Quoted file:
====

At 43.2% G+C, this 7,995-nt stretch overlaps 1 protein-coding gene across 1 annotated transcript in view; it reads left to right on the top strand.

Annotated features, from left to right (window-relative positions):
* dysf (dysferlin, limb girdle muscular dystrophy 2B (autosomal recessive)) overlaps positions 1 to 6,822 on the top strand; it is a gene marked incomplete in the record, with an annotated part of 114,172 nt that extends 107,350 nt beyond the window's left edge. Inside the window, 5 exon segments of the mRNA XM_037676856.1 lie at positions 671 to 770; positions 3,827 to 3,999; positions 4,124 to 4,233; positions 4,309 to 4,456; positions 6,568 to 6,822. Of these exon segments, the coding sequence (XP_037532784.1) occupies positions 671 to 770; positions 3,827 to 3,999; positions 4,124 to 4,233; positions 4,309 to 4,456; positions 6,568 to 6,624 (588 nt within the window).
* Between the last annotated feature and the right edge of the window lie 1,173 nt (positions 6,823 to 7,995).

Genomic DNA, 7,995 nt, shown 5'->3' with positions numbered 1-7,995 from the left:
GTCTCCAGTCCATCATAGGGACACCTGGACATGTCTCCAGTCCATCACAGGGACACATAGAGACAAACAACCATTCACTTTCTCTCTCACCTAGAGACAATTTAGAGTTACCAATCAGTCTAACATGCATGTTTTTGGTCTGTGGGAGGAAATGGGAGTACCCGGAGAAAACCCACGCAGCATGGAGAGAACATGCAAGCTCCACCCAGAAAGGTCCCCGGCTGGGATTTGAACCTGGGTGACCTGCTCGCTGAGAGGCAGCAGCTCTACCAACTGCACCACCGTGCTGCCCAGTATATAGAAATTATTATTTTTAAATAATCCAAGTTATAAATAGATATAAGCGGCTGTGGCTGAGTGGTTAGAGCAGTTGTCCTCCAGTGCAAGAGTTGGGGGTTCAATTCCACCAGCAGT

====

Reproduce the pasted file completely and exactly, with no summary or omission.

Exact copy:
At 43.2% G+C, this 7,995-nt stretch overlaps 1 protein-coding gene across 1 annotated transcript in view; it reads left to right on the top strand.

Annotated features, from left to right (window-relative positions):
* dysf (dysferlin, limb girdle muscular dystrophy 2B (autosomal recessive)) overlaps positions 1 to 6,822 on the top strand; it is a gene marked incomplete in the record, with an annotated part of 114,172 nt that extends 107,350 nt beyond the window's left edge. Inside the window, 5 exon segments of the mRNA XM_037676856.1 lie at positions 671 to 770; positions 3,827 to 3,999; positions 4,124 to 4,233; positions 4,309 to 4,456; positions 6,568 to 6,822. Of these exon segments, the coding sequence (XP_037532784.1) occupies positions 671 to 770; positions 3,827 to 3,999; positions 4,124 to 4,233; positions 4,309 to 4,456; positions 6,568 to 6,624 (588 nt within the window).
* Between the last annotated feature and the right edge of the window lie 1,173 nt (positions 6,823 to 7,995).

Genomic DNA, 7,995 nt, shown 5'->3' with positions numbered 1-7,995 from the left:
GTCTCCAGTCCATCATAGGGACACCTGGACATGTCTCCAGTCCATCACAGGGACACATAGAGACAAACAACCATTCACTTTCTCTCTCACCTAGAGACAATTTAGAGTTACCAATCAGTCTAACATGCATGTTTTTGGTCTGTGGGAGGAAATGGGAGTACCCGGAGAAAACCCACGCAGCATGGAGAGAACATGCAAGCTCCACCCAGAAAGGTCCCCGGCTGGGATTTGAACCTGGGTGACCTGCTCGCTGAGAGGCAGCAGCTCTACCAACTGCACCACCGTGCTGCCCAGTATATAGAAATTATTATTTTTAAATAATCCAAGTTATAAATAGATATAAGCGGCTGTGGCTGAGTGGTTAGAGCAGTTGTCCTCCAGTGCAAGAGTTGGGGGTTCAATTCCACCAGCAGT